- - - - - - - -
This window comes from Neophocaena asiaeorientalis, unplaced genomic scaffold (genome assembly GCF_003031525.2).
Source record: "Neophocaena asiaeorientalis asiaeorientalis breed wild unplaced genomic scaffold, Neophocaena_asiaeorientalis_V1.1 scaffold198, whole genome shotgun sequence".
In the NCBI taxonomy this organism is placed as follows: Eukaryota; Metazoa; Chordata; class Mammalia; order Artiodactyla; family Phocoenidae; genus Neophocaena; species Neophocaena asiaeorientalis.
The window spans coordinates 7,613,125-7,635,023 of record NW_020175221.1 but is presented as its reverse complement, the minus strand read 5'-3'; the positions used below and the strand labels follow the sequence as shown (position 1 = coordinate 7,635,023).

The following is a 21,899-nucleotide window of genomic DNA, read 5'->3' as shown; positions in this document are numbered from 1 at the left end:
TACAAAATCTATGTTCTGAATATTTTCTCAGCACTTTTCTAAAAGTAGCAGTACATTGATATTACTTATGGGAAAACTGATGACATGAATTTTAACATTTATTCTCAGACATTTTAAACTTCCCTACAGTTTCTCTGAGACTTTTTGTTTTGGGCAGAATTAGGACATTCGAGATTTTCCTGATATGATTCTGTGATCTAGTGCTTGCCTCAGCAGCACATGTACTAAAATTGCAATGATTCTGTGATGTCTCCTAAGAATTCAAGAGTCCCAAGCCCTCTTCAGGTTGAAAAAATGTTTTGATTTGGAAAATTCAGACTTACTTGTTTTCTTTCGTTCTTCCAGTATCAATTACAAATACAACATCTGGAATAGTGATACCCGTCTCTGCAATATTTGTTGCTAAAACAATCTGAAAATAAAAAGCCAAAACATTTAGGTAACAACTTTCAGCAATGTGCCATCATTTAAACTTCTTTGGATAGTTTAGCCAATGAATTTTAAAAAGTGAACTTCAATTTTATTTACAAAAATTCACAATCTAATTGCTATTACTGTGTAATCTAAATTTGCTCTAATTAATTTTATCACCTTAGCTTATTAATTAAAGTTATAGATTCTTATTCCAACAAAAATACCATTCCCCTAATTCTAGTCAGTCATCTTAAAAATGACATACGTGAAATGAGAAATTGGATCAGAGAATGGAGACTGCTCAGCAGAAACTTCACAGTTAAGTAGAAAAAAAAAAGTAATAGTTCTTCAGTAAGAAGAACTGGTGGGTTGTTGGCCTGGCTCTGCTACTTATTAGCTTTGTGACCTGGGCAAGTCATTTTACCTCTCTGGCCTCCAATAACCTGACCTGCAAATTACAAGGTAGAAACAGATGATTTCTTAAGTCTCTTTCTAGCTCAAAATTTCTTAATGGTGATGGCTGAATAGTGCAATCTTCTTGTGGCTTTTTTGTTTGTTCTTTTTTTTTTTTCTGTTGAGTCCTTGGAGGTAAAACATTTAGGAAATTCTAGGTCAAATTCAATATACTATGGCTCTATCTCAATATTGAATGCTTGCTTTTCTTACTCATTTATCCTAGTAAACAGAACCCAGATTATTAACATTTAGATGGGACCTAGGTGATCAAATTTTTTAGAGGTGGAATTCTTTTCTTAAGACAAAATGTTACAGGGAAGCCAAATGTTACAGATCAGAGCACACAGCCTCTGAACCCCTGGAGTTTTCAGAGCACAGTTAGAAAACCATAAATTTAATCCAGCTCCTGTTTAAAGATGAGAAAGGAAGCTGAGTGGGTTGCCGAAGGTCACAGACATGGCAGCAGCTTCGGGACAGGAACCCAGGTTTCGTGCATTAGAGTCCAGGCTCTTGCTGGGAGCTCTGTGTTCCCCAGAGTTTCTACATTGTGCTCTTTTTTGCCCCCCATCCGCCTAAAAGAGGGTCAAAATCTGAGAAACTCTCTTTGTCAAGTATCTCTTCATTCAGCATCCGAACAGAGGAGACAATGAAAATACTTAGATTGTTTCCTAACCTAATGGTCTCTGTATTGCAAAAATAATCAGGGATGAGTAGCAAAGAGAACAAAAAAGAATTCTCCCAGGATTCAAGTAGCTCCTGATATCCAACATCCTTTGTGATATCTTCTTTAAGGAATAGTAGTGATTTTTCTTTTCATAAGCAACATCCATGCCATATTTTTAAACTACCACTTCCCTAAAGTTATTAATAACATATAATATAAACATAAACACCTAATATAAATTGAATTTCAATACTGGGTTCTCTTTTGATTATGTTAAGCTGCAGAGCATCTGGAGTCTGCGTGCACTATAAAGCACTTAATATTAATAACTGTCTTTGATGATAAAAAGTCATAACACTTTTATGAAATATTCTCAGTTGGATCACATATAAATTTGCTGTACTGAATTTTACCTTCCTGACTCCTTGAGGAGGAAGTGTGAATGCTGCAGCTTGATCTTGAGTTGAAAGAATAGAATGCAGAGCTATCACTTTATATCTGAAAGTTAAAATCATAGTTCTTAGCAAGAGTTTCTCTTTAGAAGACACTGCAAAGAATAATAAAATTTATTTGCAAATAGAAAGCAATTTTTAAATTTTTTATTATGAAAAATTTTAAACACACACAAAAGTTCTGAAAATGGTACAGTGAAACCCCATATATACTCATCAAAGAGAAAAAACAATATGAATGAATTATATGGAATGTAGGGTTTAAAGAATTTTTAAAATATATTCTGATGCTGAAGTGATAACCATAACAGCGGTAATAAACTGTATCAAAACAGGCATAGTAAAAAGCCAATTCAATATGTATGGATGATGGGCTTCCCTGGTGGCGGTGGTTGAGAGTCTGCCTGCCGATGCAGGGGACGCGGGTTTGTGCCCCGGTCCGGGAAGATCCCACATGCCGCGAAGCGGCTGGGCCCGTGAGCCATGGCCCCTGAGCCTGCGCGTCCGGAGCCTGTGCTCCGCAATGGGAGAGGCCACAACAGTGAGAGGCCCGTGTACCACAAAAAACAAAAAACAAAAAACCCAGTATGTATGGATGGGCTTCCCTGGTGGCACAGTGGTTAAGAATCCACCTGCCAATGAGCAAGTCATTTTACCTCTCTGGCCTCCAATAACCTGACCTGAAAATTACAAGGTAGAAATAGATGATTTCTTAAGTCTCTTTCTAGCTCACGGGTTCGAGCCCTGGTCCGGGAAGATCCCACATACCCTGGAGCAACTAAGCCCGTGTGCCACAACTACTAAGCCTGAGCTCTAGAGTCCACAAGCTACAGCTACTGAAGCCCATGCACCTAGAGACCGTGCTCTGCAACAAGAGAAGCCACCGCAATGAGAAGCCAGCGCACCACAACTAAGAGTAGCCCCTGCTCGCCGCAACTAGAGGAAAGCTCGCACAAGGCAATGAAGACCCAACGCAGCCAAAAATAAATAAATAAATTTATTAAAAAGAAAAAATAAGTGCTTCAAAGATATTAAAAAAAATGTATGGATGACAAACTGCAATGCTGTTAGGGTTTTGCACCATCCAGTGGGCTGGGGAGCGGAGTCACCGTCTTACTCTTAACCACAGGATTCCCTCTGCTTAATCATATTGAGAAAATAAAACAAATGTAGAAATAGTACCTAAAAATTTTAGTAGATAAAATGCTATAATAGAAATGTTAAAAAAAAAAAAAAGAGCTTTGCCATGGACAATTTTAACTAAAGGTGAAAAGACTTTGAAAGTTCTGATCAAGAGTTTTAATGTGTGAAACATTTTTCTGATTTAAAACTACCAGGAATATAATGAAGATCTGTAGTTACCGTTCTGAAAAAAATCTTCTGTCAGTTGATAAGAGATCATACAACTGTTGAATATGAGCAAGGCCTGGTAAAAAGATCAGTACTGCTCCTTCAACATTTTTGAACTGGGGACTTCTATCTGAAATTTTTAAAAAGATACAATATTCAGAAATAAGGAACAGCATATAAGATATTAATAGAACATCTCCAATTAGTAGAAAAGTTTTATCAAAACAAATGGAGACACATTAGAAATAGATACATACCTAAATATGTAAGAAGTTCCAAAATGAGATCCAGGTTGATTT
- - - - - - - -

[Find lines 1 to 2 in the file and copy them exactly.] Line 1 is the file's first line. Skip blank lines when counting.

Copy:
This window comes from Neophocaena asiaeorientalis, unplaced genomic scaffold (genome assembly GCF_003031525.2).
Source record: "Neophocaena asiaeorientalis asiaeorientalis breed wild unplaced genomic scaffold, Neophocaena_asiaeorientalis_V1.1 scaffold198, whole genome shotgun sequence".